I often get asked about the speed of EV charging versus refuelling at a bowser: Generally, the worry is that EV charging is slow by comparison.
That would be true if you stood by the EV whilst it recharges, but that is exactly what you DON’T do when it comes to charging an EV (in comparison to refuelling an internal combustion engine – ICE -car).
The point is that EV charging is a different paradigm: You do your thing while the EV does its thing. After all, in most cars are only used 4% to 5% of the time: meaning they spend around 96% of their time sitting around doing nothing – so why not make use of that time?
So my general response to the question about EV charging speed is that charging for daily driving takes me 20 seconds: 10 to plug in at night, another 10 to unplug in the morning.
Plus, I don’t have to go out of my way to find and stop at a service station, hold the trigger refuelling, then pay, then get back onto the road. All this as time added to my daily driving trip. Add that time up over a year, I’ve saved lots of time for the 80% to 90% of my driving that involves charging at my home base or destinations.
Plus, as an EV driver you rapidly realise how we got used to fuel stations in the way you get used to a sore toe. If it persists, you put up with it and more or less forget about it – but when the pain goes away you realise how much it limited you.
But what about the other 10% to 20%? That breaks down to workplace charging and/or ‘opportunity charging’ for half to three quarters of that, with the other quarter for DC fast-charging. Opportunity charging is where shops, car parks, community centres etcetera offer cheap to free AC charging.
Again – you leave the car for an hour or so whilst shopping (or even 8 hours when it comes to the workplace) and the EV ‘does its thing’ whilst you’re doing yours. Refuelling time that you personally spent on the task? 20 seconds again.
That leaves the final 5% relating to DC fast-charging. In general, you DC fast-charge on long trips where you are exceeding the range of the battery in one day.
For safety on those trips, it is strongly recommended to take regular breaks. Personally, I try for 20 to 30 minutes every couple of hours – perhaps my first for morning tea, an hour for lunch and another 20 minutes or so for an afternoon break. With the driving range of my Kona, that easily gets me Melbourne to Sydney in one day.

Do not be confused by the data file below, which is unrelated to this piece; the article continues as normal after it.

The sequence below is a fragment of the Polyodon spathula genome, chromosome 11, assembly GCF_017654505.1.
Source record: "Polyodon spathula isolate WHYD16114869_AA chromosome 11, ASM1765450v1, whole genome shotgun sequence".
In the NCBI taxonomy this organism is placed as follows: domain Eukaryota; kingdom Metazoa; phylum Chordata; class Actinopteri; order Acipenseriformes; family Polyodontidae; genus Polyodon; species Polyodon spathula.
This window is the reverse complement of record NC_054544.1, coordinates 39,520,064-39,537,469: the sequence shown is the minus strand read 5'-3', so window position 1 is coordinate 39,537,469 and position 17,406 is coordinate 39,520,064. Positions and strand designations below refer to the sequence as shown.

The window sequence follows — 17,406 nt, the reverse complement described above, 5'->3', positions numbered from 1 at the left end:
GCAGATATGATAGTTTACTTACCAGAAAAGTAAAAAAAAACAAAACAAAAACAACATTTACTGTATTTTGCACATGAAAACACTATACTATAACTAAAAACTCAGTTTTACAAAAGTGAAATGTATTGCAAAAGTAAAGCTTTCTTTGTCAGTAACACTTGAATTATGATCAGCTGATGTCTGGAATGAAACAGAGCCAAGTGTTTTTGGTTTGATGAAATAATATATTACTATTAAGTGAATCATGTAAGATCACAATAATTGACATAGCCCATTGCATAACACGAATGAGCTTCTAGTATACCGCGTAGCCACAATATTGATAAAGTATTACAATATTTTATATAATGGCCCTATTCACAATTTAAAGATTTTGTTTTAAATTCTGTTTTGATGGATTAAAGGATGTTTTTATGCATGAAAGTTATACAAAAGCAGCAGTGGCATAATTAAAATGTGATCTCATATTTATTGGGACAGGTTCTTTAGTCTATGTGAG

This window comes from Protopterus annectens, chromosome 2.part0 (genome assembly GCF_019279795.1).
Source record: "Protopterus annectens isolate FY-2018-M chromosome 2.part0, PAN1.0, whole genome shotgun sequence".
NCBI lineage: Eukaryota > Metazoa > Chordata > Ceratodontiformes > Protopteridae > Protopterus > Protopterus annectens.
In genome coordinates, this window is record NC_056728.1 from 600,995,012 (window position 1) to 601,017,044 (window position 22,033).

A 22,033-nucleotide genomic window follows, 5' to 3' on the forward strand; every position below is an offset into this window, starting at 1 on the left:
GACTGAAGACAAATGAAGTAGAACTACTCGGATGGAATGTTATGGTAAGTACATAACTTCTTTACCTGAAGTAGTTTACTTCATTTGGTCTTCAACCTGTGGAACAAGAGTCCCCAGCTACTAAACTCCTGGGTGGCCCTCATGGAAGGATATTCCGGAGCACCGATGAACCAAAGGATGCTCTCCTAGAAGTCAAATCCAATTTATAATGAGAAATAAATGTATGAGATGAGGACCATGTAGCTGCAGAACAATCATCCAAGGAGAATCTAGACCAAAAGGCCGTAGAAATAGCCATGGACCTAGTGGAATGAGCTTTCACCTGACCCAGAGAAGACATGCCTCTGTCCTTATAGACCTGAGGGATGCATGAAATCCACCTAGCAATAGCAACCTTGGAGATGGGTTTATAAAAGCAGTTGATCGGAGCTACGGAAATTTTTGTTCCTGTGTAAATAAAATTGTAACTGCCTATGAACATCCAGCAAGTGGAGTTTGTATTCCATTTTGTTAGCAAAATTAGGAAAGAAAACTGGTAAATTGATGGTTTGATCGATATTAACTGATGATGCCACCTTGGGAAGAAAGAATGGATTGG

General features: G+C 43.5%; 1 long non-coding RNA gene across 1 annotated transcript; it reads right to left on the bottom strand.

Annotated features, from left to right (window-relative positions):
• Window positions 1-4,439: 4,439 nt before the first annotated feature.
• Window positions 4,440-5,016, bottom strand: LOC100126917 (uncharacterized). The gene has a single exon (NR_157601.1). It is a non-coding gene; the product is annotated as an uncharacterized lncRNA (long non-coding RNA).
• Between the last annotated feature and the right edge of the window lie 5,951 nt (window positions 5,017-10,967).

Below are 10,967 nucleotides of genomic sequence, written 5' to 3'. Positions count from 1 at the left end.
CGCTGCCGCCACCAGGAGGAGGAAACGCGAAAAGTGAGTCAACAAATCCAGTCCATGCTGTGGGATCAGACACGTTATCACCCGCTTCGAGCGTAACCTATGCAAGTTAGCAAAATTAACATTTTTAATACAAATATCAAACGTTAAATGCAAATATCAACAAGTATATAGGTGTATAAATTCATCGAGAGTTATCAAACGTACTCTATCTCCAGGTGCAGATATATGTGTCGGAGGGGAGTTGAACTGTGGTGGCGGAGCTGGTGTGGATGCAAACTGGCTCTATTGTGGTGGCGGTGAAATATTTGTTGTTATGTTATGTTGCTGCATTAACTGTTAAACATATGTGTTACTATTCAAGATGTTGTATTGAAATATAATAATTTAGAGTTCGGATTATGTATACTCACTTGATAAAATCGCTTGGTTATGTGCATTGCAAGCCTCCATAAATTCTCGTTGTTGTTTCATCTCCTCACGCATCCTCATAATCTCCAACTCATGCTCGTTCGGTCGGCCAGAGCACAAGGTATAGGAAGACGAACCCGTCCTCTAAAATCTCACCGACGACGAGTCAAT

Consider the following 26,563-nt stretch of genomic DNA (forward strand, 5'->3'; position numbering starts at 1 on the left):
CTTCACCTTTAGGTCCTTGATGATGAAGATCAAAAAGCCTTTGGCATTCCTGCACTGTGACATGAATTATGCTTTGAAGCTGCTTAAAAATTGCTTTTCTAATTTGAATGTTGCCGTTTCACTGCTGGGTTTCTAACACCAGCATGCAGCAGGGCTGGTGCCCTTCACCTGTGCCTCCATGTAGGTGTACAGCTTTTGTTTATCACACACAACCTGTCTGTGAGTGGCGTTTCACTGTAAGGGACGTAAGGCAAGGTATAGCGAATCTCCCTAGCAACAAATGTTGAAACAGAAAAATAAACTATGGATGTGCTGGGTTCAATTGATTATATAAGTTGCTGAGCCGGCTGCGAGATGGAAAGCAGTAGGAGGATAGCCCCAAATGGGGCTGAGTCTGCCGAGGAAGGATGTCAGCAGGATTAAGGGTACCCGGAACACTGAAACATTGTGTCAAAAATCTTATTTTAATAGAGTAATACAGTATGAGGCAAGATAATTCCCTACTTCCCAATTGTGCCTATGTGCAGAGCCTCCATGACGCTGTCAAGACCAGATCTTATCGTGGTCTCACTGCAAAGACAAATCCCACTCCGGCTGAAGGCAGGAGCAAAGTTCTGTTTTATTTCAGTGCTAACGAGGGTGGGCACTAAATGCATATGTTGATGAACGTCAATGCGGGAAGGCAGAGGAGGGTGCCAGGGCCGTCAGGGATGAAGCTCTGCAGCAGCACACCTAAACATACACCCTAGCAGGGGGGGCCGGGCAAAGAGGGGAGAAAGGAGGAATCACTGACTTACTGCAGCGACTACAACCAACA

So does an EV work there? My Kona electric (now 4 years old with the comparatively ‘slow’ DC charging rate of 70 kW) will do a 0% to 80% charge in 54 minutes on any DC charger offering over 70 kW. Mind-you, I never use that much charge in a couple of hours, even on the highway!
If I start at 100%, at my first stop on the way to Sydney I’ll still have 50%. On a DC charger above 70 kW, that 50% to 80% takes 20 minutes. I generally choose the cheaper 50 kW charger to give myself 30 minutes instead for a slightly more leisurely coffee, toilet and rest break.
If I had one of the latest generation of EVs – where charging speed is now upped to between 130 kW to 230 kW. For a 130 kW EV on a 150 kW charger, that 50% to 80% charge would be 10 minutes. EVs that can do 130 kW to 180 kW DC charging include pretty much any new EV that has come out in the last 12 months. (See aeva.au/fact-sheets for a full list).
For a 230 kW car on a 230 kW or above DC charger (examples include the Hyundai Ioniq 5 or 6, Kia EV6, Genesis GV60, Long Range Tesla Models 3 or Y), these are now down to around 7 minutes for that 50% to 80% charge. Barely enough to get a long drive pit-stop done!
Same for the lunch break: My Kona will comfortably recharge to 80% in less than an hour on a 50 kW charger even if I roll in with 20%. Perfect to find a lunch shop and sit down to eat. For the 230+ kW cars: even a 0% to 80% DC charge on the fastest DC chargers takes only around 18 minutes.
To summarise things, I’ve popped together a very general charging times table below.
Notes to table:
All charge times listed are estimates only and are not manufacturer endorsed. Please refer to official specifications when purchasing an electric vehicle.
- Assuming 15kWh/100km efficiency
- Single phase
- Three phase
- Theoretical at maximum kW rate. kW rate varies with state of charge and other factors
Charging using a power point, 15A outlet or home charger usually occurs in that 96% of vehicle down time. There is no waiting required.
Charging on-the-road via DC chargers is mainly done on long trips with charging times are already down to less than a normal pit-stop time for such a trip.
Occasional top-ups in daily driving using DC chargers where you might only want 100 to 200 km because you forgot to charge at home would take no more than 20 minutes in an older EV (like my Kona) and could be down to as little as a couple of minutes with the fastest chargers and latest EVs.
Bryce Gaton is an expert on electric vehicles and contributor for The Driven and Renew Economy. He has been working in the EV sector since 2008 and is currently working as EV electrical safety trainer/supervisor for the University of Melbourne. He also provides support for the EV Transition to business, government and the public through his EV Transition consultancy EVchoice.